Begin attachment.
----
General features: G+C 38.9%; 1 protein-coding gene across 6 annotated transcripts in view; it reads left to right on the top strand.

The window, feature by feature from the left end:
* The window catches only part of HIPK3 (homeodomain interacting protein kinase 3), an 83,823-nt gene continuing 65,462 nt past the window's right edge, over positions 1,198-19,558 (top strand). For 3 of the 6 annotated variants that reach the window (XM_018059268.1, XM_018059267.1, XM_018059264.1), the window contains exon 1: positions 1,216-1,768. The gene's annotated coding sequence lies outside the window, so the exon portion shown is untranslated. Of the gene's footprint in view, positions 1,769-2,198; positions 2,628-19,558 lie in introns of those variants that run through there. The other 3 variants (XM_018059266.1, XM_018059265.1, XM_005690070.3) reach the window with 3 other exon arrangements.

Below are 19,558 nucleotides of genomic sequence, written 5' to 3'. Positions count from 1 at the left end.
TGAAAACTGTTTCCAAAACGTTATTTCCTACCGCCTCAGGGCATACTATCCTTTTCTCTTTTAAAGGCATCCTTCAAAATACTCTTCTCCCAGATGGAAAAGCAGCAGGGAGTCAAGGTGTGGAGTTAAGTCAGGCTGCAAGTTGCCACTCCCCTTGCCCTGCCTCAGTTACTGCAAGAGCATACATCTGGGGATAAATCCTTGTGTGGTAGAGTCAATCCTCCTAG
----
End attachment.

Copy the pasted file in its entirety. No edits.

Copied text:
General features: G+C 38.9%; 1 protein-coding gene across 6 annotated transcripts in view; it reads left to right on the top strand.

The window, feature by feature from the left end:
* The window catches only part of HIPK3 (homeodomain interacting protein kinase 3), an 83,823-nt gene continuing 65,462 nt past the window's right edge, over positions 1,198-19,558 (top strand). For 3 of the 6 annotated variants that reach the window (XM_018059268.1, XM_018059267.1, XM_018059264.1), the window contains exon 1: positions 1,216-1,768. The gene's annotated coding sequence lies outside the window, so the exon portion shown is untranslated. Of the gene's footprint in view, positions 1,769-2,198; positions 2,628-19,558 lie in introns of those variants that run through there. The other 3 variants (XM_018059266.1, XM_018059265.1, XM_005690070.3) reach the window with 3 other exon arrangements.

Below are 19,558 nucleotides of genomic sequence, written 5' to 3'. Positions count from 1 at the left end.
TGAAAACTGTTTCCAAAACGTTATTTCCTACCGCCTCAGGGCATACTATCCTTTTCTCTTTTAAAGGCATCCTTCAAAATACTCTTCTCCCAGATGGAAAAGCAGCAGGGAGTCAAGGTGTGGAGTTAAGTCAGGCTGCAAGTTGCCACTCCCCTTGCCCTGCCTCAGTTACTGCAAGAGCATACATCTGGGGATAAATCCTTGTGTGGTAGAGTCAATCCTCCTAG